I Feel Your Pain (not)
A tweet hit me on Sunday evening, from a stranger:
I’m saddened by how many ADULTS can’t get their #rheum 2 understand the level of severity of their pain.What hope is there for my daughter?
I half-watched an on-line exchange about the issue, and then went about my family’s dinner preparations.
The message came from Amy Cunningham, who blogs about her daughter’s experience with juvenile rheumatoid arthritis and uveitis to the starting tune of Van Morrison’s “Brown Eyed Girl.” I couldn’t bear the tracks that followed, playing automatically and disjointedly in multiple browser windows, so I shut them off. But I kept on thinking about the girl’s pain, and the mother’s despair.
I wasn’t alone in that. Turns out that Rheumatoid Arthritis Warrior Kelly Young (@rawarrior) was all over the matter. She’s got a Facebook discussion going on the topic and a post today called Some Rheumatologists Don’t Understand How Much It Hurts.
The problem of doctors dismissing patients’ pain is very real. I know this from my own experiences, like when I fell on the icy sidewalk and broke my right arm in the midst of breast cancer treatment. My elbow became gigantically swollen because my platelets were low – a side effect of the chemo – and as a consequence of a non-steroidal anti-inflammatory agent I was taking for back pain. In the E.R. the doctors gave me enough pain meds only after I’d been made to feel humiliated by some of the staff. Another time, after a 10 hour back surgery in which the orthopedists cut a steel rod fused to my spine and otherwise manipulated that column of nerves, the anesthesiologists laughed in the recovery room, hinting that my pain was due to depression.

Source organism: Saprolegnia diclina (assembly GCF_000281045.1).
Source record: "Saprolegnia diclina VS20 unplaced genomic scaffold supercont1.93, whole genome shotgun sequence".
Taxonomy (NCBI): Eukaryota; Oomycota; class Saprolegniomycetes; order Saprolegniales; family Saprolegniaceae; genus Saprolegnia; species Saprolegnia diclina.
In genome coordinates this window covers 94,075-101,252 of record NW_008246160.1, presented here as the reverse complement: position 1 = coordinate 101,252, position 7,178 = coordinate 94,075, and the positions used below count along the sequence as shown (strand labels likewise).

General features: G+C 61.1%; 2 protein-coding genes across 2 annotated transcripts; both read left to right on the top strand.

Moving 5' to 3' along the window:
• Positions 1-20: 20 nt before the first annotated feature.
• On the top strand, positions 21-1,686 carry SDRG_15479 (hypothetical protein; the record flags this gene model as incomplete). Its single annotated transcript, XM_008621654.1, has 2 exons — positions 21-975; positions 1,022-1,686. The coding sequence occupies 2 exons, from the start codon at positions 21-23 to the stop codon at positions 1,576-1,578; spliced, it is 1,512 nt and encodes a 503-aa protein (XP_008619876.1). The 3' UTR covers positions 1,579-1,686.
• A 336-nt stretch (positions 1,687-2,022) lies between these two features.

How wrong they were –
Medicine is a very macho profession. For the record – when I had my wisdom teeth removed, I had them all taken out at once and returned straight to work in the lab. I drew my own blood for experiments with lymphocytes, countless times. Once I inserted my own intravenous catheter, while pregnant. When my spine started to crumble, I had trouble acknowledging the pain for several years. I felt embarrassed, compromised by it. In the year before surgery, I had a CT myelogram (which involves a lumbar puncture), went home and prepared for a journal club presentation the very next day. And so on. Only later, when I could hardly walk, I mentioned my limitation because I needed to cut back on my time standing while on rounds at the hospital. Some colleagues were sympathetic, but others were less generous.
Being tough has its merits. But denying pain, or suggesting that people who complain about their symptoms are weak, is not helpful to anyone. Pain can be very real, and disabling.
I think the problem for some doctors is one of arrogance; they perceive pain as something that happens to “others” and not to them, as if it were a sign of weakness or a character flaw. For some, the denial of patients’ pain may be some kind of strange defense mechanism, a psychological device by which they distance themselves from those affected, and so it might seem like it couldn’t happen to someone like them.